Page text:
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can be an enormous number of combinations of values. For instance, on the example I gave you, the number of possible combinations of question values is 1,764. The number of pairwise combinations is 613, and the reason I picked up on this is because I read it in the literature—it says that you don’t have to test all combinations, maybe if you test pairwise combinations you might be able to be as effective, and that’s certainly going reduce the number of scripts, for example. But we’ve seen that there are only three paths through the questionnaire. So how might we be more efficient about that? Perhaps we look only at the regions; they come from the diamonds in the flow graph, the decision points. For example, I might test the region boundaries. And then maybe I’ll just pick a point in the middle of these boundaries. And perhaps I can test effectively, to my comfort level, using just 12 scripts rather than, say, 613 scripts. This is the way I picked up from the literature how you have to start looking at this stuff. So if flow testing is OK then look at the hard edit testing, and the idea is to cut down on the number of tests using the flow as the constraints. And remember the number of pairwise combinations was 613. But if I use the flow as constraints, then there are really only 104 combinations that are valid for some of this stuff. Now, I will say that—in the articles I read—there are these algorithms, and they were mentioned earlier: the Chinese postman’s algorithm is a way of going through the state table with as few scripts as possible but still cover all the necessary actions. I think that this is a beautiful idea; I wish I knew how to do it. I would say that, because of the advantages of model-based testing, it is worth investigation. Implementation will be a challenge because there are details to work out. I’d say that I read the articles, I listened to the presentations this afternoon, I still don’t understand it. I think that the details left to work out are huge. And that’s probably because I haven’t done it yet. There are fuzzier things—and I don’t think that these are as amenable, but if somebody tells me that they are, I’ll rejoice. [laughter] I’m not saying take my word for it; I’m just saying that there are things where I have more doubts. Now, my last slide is, I think, the most key slide of all: my questions. What form of specification? Because I think the thing that the computer scientists ought to know is that our specification is often a Word document. And somebody has described, in a Word document, everything. Valid values, flow, question text. And that does not seem amenable to model-based testing in the sense that you’re trying to generate test scripts from your specifications. So, some sort of database specification seems to be required, but what is the minimal information content? And one of the presentations just before this one got at, you know, putting some information in your database about what you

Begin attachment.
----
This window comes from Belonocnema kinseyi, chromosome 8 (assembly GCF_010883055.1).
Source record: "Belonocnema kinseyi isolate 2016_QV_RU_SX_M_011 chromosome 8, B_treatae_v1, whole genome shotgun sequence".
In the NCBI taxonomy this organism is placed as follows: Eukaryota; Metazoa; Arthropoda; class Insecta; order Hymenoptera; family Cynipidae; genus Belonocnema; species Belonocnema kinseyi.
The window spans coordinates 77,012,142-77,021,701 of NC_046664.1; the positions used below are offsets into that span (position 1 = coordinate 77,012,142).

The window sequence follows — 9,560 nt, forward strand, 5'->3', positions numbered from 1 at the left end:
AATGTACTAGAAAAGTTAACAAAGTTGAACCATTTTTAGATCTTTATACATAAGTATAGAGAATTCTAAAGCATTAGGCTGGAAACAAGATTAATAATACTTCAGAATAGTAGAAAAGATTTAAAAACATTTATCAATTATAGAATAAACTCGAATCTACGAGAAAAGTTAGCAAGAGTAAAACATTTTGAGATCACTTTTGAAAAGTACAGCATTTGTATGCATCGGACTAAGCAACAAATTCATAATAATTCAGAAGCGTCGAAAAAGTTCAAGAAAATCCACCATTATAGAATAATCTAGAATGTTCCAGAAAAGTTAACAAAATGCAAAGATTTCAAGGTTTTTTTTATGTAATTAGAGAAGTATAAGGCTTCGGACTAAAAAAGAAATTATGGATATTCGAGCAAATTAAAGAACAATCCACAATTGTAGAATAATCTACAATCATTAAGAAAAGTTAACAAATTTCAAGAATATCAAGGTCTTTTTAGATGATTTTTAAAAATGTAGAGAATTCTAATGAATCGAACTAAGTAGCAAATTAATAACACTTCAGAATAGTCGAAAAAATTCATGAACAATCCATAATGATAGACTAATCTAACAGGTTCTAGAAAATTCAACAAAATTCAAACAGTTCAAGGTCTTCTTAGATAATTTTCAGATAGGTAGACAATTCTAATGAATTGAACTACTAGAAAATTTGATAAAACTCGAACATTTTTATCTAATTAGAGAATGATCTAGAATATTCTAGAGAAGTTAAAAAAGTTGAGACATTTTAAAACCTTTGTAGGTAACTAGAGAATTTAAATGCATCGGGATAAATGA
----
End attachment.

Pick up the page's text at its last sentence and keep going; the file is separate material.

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should expect. But, still, I don’t have clearly formed in my mind how that database is going to look, for both specification and some of the results. And then there are a lot of nicely-named algorithms: where do we find out about them? More importantly, is there yet a textbook about this? I mean, what is the maturity of model-based programming? I know that there’s a textbook on extreme programming, or at least a book. But is there one on model-based testing, because the articles I read—to be quite honest—extol the benefits of it and give some little examples but don’t really get into the nitty-gritty about how to do it. So, that’s it. Yes, Harry? ROBINSON: I guess I can answer, I think, the last one of those, about textbooks. About the actual automation part of it, there aren’t yet. But there is a book from 1995 or so called Black Box Testing. In fact, what they do in that, their running example is the 1994 1040 form. SMITH: Just a comment … I liked the slide you had on all the other things that come into play and are really relevant for some applications. In computer-assisted instruction, a huge amount of human time goes into the media and GUI…. I wonder whether these surveys have a major GUI portion. PIERZCHALA: They can. We do these, this kind of interviewing where we turn the laptop around to the respondents and play, you know, radio ads—“have you heard this ad against drug abuse?” Or we play a clip from television against drug abuse. There’s more and more of this kind of GUI aspect to it. But most of it is still an interviewer reading a question. MCCABE: I’d like to extend the notion, a little bit, about model testing. I’ve seen projects where the specification might be a Word document, a narrative document. But the exercise of coming up with scenarios that would provide a test can work off a Word document as well. And a lot of times it’s thought that you’re testing a product that’s built, but what’s missed is that it’s often useful to test the requirement. For example, the requirement might be that the system be interactive. Well, what’s the test for that? You put the input in, and it comes up three days later, does that show that it’s interactive? But to specify the interval of time, for example … So what you find is that when you take any kind of document—narrative, state shell, whatever it is—and start fleshing out the tests, it often shows that the model itself is incorrect in the system, way ahead of the product. And the process of refining the test, and getting consensus that this is a test, it’s complete and robust and accurate, often in a project is very worthwhile, whereby you debug the specification in whatever form it’s in. And then you have consensus before you move any software or survey to apply those acceptance tests.